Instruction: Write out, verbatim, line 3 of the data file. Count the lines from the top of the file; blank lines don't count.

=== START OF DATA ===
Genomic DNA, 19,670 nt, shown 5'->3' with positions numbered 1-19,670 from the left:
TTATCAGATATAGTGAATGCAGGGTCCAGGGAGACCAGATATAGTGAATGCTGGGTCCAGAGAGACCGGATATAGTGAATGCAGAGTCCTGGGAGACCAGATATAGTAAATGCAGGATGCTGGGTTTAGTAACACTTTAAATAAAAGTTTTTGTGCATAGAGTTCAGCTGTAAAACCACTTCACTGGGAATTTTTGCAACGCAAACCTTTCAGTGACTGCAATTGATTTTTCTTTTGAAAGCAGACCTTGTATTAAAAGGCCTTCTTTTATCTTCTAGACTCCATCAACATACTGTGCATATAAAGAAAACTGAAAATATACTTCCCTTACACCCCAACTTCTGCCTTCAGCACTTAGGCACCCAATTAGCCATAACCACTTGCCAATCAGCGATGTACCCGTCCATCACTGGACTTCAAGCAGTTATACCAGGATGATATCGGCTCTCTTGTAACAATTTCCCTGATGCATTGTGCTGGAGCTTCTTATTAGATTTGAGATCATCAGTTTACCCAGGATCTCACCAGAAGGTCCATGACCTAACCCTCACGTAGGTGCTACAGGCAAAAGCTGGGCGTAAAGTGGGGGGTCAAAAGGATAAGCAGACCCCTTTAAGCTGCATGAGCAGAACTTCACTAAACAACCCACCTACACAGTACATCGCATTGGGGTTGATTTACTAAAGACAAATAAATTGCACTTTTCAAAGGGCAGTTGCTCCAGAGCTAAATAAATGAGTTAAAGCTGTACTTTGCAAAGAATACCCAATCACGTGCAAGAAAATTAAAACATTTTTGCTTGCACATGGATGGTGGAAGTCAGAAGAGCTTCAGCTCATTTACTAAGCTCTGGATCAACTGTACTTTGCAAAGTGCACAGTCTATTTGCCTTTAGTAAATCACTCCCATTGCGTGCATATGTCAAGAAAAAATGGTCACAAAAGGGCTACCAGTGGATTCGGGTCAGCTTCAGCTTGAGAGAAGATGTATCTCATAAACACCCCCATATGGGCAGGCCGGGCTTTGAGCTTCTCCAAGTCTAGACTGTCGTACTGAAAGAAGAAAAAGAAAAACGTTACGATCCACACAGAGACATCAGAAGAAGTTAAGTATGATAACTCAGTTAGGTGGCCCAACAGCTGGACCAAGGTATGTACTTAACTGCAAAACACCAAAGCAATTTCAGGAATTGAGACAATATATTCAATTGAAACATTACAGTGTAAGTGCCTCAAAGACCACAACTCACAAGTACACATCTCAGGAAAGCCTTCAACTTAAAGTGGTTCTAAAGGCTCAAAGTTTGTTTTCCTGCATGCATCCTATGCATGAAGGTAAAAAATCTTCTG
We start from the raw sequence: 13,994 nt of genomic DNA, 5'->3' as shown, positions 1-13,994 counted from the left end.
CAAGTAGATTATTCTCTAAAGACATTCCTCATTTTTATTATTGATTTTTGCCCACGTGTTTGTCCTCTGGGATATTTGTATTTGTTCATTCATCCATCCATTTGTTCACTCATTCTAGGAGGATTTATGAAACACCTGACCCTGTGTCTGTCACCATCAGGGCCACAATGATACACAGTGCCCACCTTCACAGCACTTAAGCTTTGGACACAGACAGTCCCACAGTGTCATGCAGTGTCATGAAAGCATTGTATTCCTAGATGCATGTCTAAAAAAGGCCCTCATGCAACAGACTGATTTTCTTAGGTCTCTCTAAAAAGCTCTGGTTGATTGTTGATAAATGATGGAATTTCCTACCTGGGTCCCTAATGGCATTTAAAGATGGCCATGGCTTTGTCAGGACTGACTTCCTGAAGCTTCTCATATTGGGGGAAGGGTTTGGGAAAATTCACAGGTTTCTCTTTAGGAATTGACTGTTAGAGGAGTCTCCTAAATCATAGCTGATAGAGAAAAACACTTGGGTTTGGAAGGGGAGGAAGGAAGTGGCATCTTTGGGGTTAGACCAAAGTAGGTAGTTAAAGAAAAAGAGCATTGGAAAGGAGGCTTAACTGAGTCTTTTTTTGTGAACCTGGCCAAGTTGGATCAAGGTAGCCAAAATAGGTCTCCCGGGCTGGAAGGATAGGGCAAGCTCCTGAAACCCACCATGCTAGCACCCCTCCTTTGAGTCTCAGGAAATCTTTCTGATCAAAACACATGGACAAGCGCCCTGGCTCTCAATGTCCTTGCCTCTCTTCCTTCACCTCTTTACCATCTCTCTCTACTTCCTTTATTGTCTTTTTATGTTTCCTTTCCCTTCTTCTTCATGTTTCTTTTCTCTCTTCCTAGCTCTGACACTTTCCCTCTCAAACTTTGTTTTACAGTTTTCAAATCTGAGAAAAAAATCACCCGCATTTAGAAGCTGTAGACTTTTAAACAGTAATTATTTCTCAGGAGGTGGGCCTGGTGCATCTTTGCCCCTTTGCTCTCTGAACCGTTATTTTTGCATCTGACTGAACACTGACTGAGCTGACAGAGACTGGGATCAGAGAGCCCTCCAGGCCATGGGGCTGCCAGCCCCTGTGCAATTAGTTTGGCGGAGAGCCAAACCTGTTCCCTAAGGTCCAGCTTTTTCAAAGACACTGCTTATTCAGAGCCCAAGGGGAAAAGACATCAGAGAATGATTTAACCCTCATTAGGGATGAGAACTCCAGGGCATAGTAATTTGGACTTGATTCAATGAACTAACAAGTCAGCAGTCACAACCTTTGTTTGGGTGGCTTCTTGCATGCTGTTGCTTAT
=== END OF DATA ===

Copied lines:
We start from the raw sequence: 13,994 nt of genomic DNA, 5'->3' as shown, positions 1-13,994 counted from the left end.